Pelosi demands halt to naming GOP operative as spy agency lawyer
House Speaker Nancy Pelosi demanded that the Defense Department halt plans to install a Republican operative as the top lawyer at the National Security Agency in the closing hours of President Donald Trump’s administration.
The appointment of Michael Ellis as NSA general counsel is “highly suspect,” Pelosi told Acting Defense Secretary Christopher Miller in a letter dated Jan. 17 and released on Monday.
“The efforts to install him or burrow’ him into a highly sensitive intelligence position 72 hours prior to the beginning of a new administration manifest a disturbing disregard for our national security,” Pelosi wrote. “Therefore, this placement should not move forward.”
Pelosi also requested that the Pentagon’s inspector general open an investigation into the selection process for the post.
“The NSA General Counsel, which involves supervising many intelligence community attorneys and interacting with intelligence agencies, is a highly sensitive career position for which candidates are selected, based on merit and free from political influence,” Pelosi wrote.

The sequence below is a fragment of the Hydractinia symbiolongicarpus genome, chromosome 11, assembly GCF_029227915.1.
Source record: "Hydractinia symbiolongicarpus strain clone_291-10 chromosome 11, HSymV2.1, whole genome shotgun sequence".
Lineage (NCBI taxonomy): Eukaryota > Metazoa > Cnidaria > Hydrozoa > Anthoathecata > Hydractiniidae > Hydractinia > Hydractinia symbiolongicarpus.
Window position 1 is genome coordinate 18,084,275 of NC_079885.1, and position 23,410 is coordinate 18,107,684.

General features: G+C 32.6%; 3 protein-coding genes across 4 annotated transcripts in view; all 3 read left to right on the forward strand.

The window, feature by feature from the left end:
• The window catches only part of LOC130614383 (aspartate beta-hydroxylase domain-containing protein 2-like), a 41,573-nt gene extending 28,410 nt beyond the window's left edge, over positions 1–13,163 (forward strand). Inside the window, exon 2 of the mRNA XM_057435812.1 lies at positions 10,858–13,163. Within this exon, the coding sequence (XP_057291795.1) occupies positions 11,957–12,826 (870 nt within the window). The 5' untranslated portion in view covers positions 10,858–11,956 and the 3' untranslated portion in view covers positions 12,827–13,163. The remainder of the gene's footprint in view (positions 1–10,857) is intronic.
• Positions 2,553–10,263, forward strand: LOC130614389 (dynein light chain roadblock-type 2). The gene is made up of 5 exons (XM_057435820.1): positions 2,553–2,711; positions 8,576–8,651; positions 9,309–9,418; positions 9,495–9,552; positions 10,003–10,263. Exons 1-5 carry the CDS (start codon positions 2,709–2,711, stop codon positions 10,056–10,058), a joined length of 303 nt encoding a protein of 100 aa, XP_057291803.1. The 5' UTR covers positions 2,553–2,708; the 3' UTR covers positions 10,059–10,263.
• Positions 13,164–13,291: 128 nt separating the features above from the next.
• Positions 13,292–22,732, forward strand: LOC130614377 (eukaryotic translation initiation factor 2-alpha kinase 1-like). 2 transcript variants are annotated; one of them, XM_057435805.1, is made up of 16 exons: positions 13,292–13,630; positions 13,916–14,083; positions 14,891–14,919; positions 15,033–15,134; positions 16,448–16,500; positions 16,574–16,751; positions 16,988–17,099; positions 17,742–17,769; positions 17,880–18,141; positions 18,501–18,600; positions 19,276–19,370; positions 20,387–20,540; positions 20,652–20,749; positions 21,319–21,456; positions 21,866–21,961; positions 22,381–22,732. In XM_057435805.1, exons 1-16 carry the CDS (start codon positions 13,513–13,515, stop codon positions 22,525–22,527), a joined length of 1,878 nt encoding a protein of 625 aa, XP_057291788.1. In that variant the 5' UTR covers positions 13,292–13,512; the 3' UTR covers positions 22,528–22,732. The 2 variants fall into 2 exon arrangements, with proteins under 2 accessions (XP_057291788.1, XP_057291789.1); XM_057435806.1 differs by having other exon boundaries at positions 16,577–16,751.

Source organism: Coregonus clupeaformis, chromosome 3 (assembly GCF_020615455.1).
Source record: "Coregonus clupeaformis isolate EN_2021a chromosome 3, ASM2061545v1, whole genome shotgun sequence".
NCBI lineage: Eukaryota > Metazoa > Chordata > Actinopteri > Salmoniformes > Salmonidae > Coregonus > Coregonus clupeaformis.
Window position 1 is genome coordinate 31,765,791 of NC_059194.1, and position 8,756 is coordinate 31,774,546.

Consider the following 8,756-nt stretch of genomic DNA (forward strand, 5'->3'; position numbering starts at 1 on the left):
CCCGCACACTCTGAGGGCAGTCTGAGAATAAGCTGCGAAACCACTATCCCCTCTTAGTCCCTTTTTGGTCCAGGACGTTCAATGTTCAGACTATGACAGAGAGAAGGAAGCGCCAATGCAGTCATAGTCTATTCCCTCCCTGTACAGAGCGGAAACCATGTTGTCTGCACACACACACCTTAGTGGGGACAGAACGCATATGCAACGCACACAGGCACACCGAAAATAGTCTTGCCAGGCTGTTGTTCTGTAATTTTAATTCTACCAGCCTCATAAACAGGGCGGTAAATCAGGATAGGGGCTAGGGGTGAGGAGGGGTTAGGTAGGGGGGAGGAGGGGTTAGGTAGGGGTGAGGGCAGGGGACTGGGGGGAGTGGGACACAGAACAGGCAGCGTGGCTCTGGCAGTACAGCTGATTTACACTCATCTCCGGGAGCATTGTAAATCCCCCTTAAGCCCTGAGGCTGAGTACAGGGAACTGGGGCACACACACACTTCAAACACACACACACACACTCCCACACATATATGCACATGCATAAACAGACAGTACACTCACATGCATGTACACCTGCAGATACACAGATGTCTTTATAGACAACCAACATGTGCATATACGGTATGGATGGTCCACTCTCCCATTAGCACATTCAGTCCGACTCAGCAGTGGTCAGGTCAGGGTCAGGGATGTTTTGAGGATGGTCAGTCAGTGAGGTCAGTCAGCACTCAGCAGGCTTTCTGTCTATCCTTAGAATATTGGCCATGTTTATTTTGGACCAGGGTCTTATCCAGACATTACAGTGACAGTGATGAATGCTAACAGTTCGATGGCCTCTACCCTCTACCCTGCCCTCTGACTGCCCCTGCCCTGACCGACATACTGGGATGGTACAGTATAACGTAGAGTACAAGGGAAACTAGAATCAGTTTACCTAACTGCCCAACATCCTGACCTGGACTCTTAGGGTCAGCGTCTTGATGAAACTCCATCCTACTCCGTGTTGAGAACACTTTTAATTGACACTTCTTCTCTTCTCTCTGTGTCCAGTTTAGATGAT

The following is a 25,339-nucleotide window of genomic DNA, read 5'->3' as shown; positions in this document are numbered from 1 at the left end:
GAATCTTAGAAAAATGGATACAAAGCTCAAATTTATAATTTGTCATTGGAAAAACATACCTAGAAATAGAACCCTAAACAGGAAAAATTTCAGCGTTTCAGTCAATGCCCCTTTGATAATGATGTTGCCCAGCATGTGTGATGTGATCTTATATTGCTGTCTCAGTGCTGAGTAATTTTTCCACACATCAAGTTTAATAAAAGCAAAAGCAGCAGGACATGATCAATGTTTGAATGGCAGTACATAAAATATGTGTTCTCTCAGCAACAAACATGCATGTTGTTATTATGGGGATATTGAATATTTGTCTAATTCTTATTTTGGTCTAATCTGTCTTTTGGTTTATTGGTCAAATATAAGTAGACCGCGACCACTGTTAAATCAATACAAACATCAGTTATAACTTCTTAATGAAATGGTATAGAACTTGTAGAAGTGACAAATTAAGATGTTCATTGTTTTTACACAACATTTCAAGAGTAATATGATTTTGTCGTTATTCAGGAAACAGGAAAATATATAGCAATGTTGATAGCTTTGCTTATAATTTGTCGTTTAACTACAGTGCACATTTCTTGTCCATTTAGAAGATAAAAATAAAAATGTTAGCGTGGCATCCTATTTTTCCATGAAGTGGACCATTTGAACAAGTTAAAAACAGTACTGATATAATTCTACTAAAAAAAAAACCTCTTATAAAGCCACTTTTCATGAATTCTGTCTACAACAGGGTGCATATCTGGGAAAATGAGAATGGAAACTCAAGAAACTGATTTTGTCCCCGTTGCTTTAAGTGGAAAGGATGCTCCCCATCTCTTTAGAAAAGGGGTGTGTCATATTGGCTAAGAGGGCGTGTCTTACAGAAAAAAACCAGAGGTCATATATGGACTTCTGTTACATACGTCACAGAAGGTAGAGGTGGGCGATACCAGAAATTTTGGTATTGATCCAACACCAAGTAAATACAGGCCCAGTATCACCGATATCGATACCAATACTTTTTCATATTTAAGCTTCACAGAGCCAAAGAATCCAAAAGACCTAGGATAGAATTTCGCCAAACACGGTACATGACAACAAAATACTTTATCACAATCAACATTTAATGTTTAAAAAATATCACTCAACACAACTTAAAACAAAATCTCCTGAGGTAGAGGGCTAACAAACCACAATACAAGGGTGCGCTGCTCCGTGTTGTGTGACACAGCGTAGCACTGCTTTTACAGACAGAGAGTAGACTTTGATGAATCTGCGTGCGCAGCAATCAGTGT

An NSA official confirmed that Ellis accepted a final job offer on Jan. 16 and the agency is moving forward with his employment. The Trump administration comes to an end at noon on Jan. 20.
Ellis is a former Intelligence Committee aide to Representative Devin Nunes, a Republican from California, who led a campaign to portray Trump as the victim of a “deep state” cabal in the FBI and intelligence agencies. As a lawyer at the White House for the National Security Council, Ellis led an unsuccessful effort to bar publication of a tell-all book by former Trump National Security Advisor John Bolton.
The Washington Post reported earlier that Miller had ordered Ellis’s immediate appointment despite concerns by some national security officials that he isn’t qualified for the job. It said the incoming Biden administration could transfer Ellis from the NSA counsel’s position but he would still have the protection of a civil service job in the intelligence agency, making it difficult to fire him.
Pentagon General Counsel Paul Ney named Ellis, then a White House official, to the position in November, and he was selected after being among those found qualified in a competitive civil service competition, according to the Post.